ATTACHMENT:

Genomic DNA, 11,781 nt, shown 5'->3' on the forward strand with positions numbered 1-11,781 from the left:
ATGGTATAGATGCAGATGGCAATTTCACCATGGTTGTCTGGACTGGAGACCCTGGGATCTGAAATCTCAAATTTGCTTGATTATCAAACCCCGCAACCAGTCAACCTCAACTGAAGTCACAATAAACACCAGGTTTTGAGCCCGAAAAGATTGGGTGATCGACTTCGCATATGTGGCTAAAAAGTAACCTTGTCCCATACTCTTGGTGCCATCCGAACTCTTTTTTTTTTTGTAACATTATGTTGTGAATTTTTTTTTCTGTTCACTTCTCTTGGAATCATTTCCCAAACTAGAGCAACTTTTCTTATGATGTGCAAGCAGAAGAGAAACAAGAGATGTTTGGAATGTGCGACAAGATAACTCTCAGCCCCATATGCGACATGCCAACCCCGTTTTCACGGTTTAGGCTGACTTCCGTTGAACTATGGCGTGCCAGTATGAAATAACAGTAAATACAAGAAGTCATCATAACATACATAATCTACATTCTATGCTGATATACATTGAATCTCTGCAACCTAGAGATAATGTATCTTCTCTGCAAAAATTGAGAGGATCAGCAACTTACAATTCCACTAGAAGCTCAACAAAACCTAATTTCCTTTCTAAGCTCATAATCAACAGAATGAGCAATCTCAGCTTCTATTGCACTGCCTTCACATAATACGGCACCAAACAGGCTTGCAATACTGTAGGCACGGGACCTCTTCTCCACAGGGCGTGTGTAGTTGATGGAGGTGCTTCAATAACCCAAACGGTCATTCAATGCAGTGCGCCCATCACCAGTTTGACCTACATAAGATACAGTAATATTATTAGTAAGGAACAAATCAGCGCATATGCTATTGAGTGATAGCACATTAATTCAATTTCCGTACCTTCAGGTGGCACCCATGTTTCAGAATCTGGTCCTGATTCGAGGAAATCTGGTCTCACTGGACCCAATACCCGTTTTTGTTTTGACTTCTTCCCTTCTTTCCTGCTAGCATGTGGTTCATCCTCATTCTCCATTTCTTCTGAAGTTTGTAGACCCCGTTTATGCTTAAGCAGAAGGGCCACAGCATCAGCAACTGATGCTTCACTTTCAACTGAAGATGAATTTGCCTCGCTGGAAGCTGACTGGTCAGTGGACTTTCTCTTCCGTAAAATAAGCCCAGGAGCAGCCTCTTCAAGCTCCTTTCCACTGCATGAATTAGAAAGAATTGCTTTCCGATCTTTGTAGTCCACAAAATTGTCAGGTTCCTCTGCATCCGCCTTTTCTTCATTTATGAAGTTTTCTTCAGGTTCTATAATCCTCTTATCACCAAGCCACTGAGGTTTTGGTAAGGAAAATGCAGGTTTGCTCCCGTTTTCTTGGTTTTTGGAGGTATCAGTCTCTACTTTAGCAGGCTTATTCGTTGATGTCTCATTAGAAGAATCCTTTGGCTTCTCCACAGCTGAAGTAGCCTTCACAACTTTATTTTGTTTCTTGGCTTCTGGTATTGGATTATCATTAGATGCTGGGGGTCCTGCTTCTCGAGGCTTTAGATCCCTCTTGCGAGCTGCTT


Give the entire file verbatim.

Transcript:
Genomic DNA, 11,781 nt, shown 5'->3' on the forward strand with positions numbered 1-11,781 from the left:
ATGGTATAGATGCAGATGGCAATTTCACCATGGTTGTCTGGACTGGAGACCCTGGGATCTGAAATCTCAAATTTGCTTGATTATCAAACCCCGCAACCAGTCAACCTCAACTGAAGTCACAATAAACACCAGGTTTTGAGCCCGAAAAGATTGGGTGATCGACTTCGCATATGTGGCTAAAAAGTAACCTTGTCCCATACTCTTGGTGCCATCCGAACTCTTTTTTTTTTTGTAACATTATGTTGTGAATTTTTTTTTCTGTTCACTTCTCTTGGAATCATTTCCCAAACTAGAGCAACTTTTCTTATGATGTGCAAGCAGAAGAGAAACAAGAGATGTTTGGAATGTGCGACAAGATAACTCTCAGCCCCATATGCGACATGCCAACCCCGTTTTCACGGTTTAGGCTGACTTCCGTTGAACTATGGCGTGCCAGTATGAAATAACAGTAAATACAAGAAGTCATCATAACATACATAATCTACATTCTATGCTGATATACATTGAATCTCTGCAACCTAGAGATAATGTATCTTCTCTGCAAAAATTGAGAGGATCAGCAACTTACAATTCCACTAGAAGCTCAACAAAACCTAATTTCCTTTCTAAGCTCATAATCAACAGAATGAGCAATCTCAGCTTCTATTGCACTGCCTTCACATAATACGGCACCAAACAGGCTTGCAATACTGTAGGCACGGGACCTCTTCTCCACAGGGCGTGTGTAGTTGATGGAGGTGCTTCAATAACCCAAACGGTCATTCAATGCAGTGCGCCCATCACCAGTTTGACCTACATAAGATACAGTAATATTATTAGTAAGGAACAAATCAGCGCATATGCTATTGAGTGATAGCACATTAATTCAATTTCCGTACCTTCAGGTGGCACCCATGTTTCAGAATCTGGTCCTGATTCGAGGAAATCTGGTCTCACTGGACCCAATACCCGTTTTTGTTTTGACTTCTTCCCTTCTTTCCTGCTAGCATGTGGTTCATCCTCATTCTCCATTTCTTCTGAAGTTTGTAGACCCCGTTTATGCTTAAGCAGAAGGGCCACAGCATCAGCAACTGATGCTTCACTTTCAACTGAAGATGAATTTGCCTCGCTGGAAGCTGACTGGTCAGTGGACTTTCTCTTCCGTAAAATAAGCCCAGGAGCAGCCTCTTCAAGCTCCTTTCCACTGCATGAATTAGAAAGAATTGCTTTCCGATCTTTGTAGTCCACAAAATTGTCAGGTTCCTCTGCATCCGCCTTTTCTTCATTTATGAAGTTTTCTTCAGGTTCTATAATCCTCTTATCACCAAGCCACTGAGGTTTTGGTAAGGAAAATGCAGGTTTGCTCCCGTTTTCTTGGTTTTTGGAGGTATCAGTCTCTACTTTAGCAGGCTTATTCGTTGATGTCTCATTAGAAGAATCCTTTGGCTTCTCCACAGCTGAAGTAGCCTTCACAACTTTATTTTGTTTCTTGGCTTCTGGTATTGGATTATCATTAGATGCTGGGGGTCCTGCTTCTCGAGGCTTTAGATCCCTCTTGCGAGCTGCTT